Italian confectionery group Ferrero said on Tuesday it is recalling Kinder chocolate eggs in several European countries because of a possible link to dozens of cases of salmonella.
Salmonella is a genus of rod-shaped Gram-negative bacteria of the family Enterobacteriaceae. The two species of Salmonella are Salmonella enterica and Salmonella bongori. S. enterica is the type species and is further divided into six subspecies that include over 2,600 serotypes.
The Food Standards Agency (FSA) had advised people not to eat 20g or three-pack eggs with best before dates between 11 July and 7 October 2022.
Kinder Easter egg hunt kits (150g), Kinder Mini eggs (75g), Kinder schokobons (200g) and the 100g Kinder Surprise have now been recalled too.
All sweets affected had been made in the same Belgian factory. No other Ferrero or Kinder products are believed to have been affected.
Ferrero, which makes Kinder chocolates, said that it had taken the “precautionary decision” to voluntarily extend the recall to these products in the UK and Ireland with best before dates between 20 April 2022 and 21 August 2022.
The chocolate-maker said none of its Kinder products released for sale had tested positive for salmonella, but that it takes the matter “extremely seriously”.
They added that they were aware of Easter coming up, which usually sees a sales boost for Kinder Surprise eggs.
The spokesperson said:
The company takes food safety extremely seriously and we sincerely apologise for this matter. Our continued commitment to consumer care has driven our decision today to extend the voluntary recall.
The FSA said that if customers have chocolates from the batches described, they should not eat them. They can also contact Ferrero for a full refund. The products will be taken off the shelves and notices put up in shops to warn consumers.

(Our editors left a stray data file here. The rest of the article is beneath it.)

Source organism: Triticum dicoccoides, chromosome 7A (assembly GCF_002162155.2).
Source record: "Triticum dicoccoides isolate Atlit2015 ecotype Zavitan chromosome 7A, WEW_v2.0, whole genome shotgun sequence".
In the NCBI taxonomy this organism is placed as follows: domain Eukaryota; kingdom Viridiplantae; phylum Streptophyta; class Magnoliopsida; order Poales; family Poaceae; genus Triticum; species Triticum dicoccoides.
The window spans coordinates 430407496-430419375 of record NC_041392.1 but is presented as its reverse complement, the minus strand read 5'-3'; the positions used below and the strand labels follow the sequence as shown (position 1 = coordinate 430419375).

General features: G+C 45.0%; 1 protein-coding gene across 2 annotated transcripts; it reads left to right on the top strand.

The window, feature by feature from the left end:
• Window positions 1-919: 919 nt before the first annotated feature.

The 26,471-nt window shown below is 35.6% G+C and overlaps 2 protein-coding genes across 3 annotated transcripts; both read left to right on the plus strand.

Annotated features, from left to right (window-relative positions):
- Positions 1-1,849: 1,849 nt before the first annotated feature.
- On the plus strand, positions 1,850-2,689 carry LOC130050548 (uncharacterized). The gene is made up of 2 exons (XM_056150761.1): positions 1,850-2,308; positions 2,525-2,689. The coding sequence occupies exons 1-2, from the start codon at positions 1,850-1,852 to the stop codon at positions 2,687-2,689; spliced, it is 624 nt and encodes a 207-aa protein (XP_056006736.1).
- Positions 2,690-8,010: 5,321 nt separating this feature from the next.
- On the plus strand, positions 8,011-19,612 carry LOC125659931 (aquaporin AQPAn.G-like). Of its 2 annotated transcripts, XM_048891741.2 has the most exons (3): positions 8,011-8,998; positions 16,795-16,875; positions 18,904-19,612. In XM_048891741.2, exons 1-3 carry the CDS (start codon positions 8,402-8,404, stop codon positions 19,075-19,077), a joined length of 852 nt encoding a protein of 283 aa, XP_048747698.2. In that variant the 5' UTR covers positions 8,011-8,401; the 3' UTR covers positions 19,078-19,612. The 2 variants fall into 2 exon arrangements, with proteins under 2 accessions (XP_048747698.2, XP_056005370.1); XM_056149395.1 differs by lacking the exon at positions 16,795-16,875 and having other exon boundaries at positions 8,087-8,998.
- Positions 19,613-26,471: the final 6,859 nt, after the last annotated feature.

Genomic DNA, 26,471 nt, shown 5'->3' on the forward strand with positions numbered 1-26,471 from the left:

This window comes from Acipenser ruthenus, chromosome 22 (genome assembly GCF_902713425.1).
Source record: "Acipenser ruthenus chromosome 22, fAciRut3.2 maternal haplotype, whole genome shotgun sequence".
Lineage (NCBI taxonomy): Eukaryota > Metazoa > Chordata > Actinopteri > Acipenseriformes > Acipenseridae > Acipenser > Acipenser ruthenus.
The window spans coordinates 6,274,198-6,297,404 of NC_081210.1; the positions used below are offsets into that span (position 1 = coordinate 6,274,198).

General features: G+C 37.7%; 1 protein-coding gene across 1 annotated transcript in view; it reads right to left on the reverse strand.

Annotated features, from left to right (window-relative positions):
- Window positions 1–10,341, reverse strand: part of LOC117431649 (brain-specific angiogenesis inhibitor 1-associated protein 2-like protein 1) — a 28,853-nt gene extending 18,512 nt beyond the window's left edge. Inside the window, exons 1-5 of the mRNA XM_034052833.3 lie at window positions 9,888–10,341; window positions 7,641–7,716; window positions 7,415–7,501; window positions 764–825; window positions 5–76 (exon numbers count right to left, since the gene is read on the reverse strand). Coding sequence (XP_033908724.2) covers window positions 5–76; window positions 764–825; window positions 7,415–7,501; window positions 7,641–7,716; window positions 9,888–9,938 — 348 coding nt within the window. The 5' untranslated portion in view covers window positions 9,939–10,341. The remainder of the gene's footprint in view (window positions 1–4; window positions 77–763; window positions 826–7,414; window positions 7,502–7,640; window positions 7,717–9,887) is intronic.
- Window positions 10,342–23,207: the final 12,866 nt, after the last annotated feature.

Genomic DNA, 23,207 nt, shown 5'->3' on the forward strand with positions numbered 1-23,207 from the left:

It comes after about 63 people in the UK, mostly young children, became infected with salmonella in an outbreak linked to the Kinder Surprise treats.
On Monday, the FSA said no deaths had been reported in the UK but most cases involved children aged five and under.
Investigations so far have been led by the UK Health Security Agency, Public Health Scotland, Public Health Wales and Public Health Agency Northern Ireland.
Europe’s health agency said on Wednesday it was also looking into dozens of suspected cases of salmonella linked with eating chocolate in at least nine countries including the UK, Germany, France and Belgium.
It did not mention Ferrero or any other confectioner in a statement, but warned that the reported cases were mostly among children under 10.
Dr Lesley Larkin, of the UK Heath Security Agency, previously said that symptoms of salmonellosis, which can include diarrhoea, stomach cramps, nausea, vomiting and fever, “typically resolve themselves within a few days”.
She said symptoms could be more severe, especially in young children and those with weakened immune systems and anybody with concerns should contact their GP .
Salmonella can be spread from person to person, so Dr Larkin advised anyone with symptoms to wash their hands thoroughly and avoid handling other people’s food.